At long last, Shenmue III is finally in the home stretch of development. The revenge saga of Ryo Hazuki, who witnessed his father’s murder at the hands of Lan Di in 2000’s Shenmue on Dreamcast, is finally ready to continue. Announced at E3 2015 as a Kickstarter campaign, Shenmue III picks up after the events of 2002’s Shenmue II, meaning that by the time the game launches, it will have been 17 years between releases. I had a chance to play a brief demo of Shenmue III and speak to series creator Yu Suzuki about how development is going.
At the onset of my demo, Ryo says he needs to find a bookie. Obviously, this would be a part of a story mission. However, I’m not here for that. I’m here to see how the side activities – the updated versions of the ones that kept me glued to my screen in middle school, much to the confusion of any onlooking friends – feel in this new entry in the Shenmue saga.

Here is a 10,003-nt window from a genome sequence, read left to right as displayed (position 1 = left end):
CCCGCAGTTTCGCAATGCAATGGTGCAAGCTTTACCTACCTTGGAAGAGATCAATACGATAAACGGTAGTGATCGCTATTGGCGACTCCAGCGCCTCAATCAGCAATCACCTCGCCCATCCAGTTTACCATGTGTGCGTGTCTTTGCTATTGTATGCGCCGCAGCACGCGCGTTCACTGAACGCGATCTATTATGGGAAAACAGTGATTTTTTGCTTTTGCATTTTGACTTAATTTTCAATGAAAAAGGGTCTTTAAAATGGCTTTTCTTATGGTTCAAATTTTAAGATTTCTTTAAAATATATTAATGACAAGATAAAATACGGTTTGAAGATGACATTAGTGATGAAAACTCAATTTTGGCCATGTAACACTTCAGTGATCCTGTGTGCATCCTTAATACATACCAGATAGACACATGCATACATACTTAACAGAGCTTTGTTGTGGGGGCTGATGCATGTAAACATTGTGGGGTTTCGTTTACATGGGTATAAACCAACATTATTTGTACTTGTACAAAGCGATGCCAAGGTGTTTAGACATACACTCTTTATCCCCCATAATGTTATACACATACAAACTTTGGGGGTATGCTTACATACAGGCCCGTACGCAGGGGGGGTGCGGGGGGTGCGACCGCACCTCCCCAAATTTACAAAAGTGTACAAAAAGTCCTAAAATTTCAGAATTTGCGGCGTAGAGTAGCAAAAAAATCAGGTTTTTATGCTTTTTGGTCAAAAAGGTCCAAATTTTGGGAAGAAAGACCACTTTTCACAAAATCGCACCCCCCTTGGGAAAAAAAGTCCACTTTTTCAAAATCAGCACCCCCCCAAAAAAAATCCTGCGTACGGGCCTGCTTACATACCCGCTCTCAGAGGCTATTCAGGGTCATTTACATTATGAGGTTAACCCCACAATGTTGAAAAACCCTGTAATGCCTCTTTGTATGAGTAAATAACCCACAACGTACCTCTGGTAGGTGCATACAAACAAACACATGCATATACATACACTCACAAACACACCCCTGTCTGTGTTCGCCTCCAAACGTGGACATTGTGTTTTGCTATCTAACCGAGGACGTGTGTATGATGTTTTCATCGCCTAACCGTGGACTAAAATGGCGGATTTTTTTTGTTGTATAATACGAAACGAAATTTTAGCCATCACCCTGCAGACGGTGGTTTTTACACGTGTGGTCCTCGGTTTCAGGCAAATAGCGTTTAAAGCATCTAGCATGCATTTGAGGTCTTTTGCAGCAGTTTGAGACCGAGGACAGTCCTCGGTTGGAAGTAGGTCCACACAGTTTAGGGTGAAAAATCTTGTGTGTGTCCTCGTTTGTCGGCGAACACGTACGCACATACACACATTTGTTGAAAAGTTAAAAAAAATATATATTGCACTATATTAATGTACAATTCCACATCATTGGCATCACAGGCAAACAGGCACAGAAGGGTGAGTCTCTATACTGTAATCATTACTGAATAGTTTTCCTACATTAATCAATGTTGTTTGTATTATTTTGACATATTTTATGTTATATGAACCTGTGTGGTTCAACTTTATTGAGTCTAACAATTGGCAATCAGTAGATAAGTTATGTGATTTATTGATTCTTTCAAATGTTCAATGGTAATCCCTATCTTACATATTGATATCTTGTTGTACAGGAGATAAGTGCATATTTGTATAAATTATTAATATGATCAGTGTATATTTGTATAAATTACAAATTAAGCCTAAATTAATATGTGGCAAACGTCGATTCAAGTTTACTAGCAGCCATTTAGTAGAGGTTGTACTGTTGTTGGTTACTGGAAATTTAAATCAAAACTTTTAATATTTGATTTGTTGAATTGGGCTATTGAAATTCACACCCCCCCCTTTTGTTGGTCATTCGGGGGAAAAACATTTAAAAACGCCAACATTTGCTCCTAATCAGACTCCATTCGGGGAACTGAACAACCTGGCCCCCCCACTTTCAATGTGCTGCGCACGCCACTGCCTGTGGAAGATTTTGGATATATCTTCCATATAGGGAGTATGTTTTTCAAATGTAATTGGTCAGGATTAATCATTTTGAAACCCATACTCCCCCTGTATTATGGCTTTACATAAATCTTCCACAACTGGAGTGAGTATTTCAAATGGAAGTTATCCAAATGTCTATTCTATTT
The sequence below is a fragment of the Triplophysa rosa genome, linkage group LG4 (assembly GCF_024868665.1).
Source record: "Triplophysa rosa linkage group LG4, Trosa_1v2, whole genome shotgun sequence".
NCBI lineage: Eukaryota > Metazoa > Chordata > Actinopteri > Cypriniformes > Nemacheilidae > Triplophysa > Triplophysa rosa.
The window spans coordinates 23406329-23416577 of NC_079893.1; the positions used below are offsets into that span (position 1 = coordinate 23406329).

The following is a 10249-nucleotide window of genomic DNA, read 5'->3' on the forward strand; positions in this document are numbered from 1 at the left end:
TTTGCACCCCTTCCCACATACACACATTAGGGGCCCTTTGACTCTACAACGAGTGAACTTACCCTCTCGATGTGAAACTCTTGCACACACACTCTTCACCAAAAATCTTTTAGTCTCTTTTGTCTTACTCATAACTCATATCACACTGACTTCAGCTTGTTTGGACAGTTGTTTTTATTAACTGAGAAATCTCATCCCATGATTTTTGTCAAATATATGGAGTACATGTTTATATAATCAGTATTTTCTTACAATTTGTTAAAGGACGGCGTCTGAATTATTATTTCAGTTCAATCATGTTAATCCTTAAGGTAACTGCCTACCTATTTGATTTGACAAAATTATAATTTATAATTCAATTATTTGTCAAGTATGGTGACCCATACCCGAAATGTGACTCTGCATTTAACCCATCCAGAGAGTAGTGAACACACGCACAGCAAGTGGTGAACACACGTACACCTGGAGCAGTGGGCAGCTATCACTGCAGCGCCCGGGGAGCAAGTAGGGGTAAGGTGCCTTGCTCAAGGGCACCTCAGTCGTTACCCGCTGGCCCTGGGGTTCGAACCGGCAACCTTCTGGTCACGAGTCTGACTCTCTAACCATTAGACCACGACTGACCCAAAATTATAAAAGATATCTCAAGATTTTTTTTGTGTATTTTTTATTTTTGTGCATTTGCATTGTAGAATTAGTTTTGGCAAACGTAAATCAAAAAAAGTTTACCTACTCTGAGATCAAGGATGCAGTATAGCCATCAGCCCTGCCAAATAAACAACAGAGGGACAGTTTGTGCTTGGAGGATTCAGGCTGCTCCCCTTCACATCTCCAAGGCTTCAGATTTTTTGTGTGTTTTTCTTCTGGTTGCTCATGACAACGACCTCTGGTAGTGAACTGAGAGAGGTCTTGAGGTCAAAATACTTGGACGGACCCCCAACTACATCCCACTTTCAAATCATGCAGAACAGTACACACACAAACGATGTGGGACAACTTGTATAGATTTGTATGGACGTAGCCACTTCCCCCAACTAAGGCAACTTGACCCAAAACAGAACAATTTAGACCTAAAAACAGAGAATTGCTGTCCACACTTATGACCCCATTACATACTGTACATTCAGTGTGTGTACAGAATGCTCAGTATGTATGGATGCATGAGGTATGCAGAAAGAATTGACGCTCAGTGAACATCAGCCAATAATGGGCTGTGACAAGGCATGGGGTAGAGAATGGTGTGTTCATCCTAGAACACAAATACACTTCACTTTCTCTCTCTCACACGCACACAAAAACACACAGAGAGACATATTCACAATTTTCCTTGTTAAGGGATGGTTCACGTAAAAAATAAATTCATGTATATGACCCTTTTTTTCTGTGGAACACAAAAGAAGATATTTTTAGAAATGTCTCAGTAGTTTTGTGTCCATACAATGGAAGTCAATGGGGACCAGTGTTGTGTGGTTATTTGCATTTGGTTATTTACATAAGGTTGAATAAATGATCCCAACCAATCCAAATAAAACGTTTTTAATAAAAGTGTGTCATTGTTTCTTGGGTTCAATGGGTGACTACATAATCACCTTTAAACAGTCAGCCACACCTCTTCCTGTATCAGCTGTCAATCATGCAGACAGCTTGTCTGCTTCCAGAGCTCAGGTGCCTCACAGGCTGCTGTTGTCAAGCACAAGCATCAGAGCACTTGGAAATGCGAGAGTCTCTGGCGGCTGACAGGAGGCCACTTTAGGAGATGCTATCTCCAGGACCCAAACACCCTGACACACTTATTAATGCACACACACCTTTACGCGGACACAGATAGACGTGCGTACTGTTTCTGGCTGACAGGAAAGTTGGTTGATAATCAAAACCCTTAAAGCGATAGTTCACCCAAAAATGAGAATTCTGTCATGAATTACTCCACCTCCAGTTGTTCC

I immediately go to an area that loosely fits the definition of an amusement park. As I enter an area full of small games, I decide to sample what the local game masters are offering. Ryo approaches a woman, who pitches him on playing peg-based marble-drop game Lucky Hit. After a few rounds of watching the marble narrowly veer away from the jackpot slot at the bottom of the board, I decide to move to something else: dice. Watching my demo intently, Yu Suzuki eggs me on to bet higher with each successive roll. I take the bait after winning a couple of consecutive rolls, but this method isn’t sustainable in games of chance, and soon Ryo’s pockets are much lighter and he’s expressing his disdain in his trademark dry voice delivery.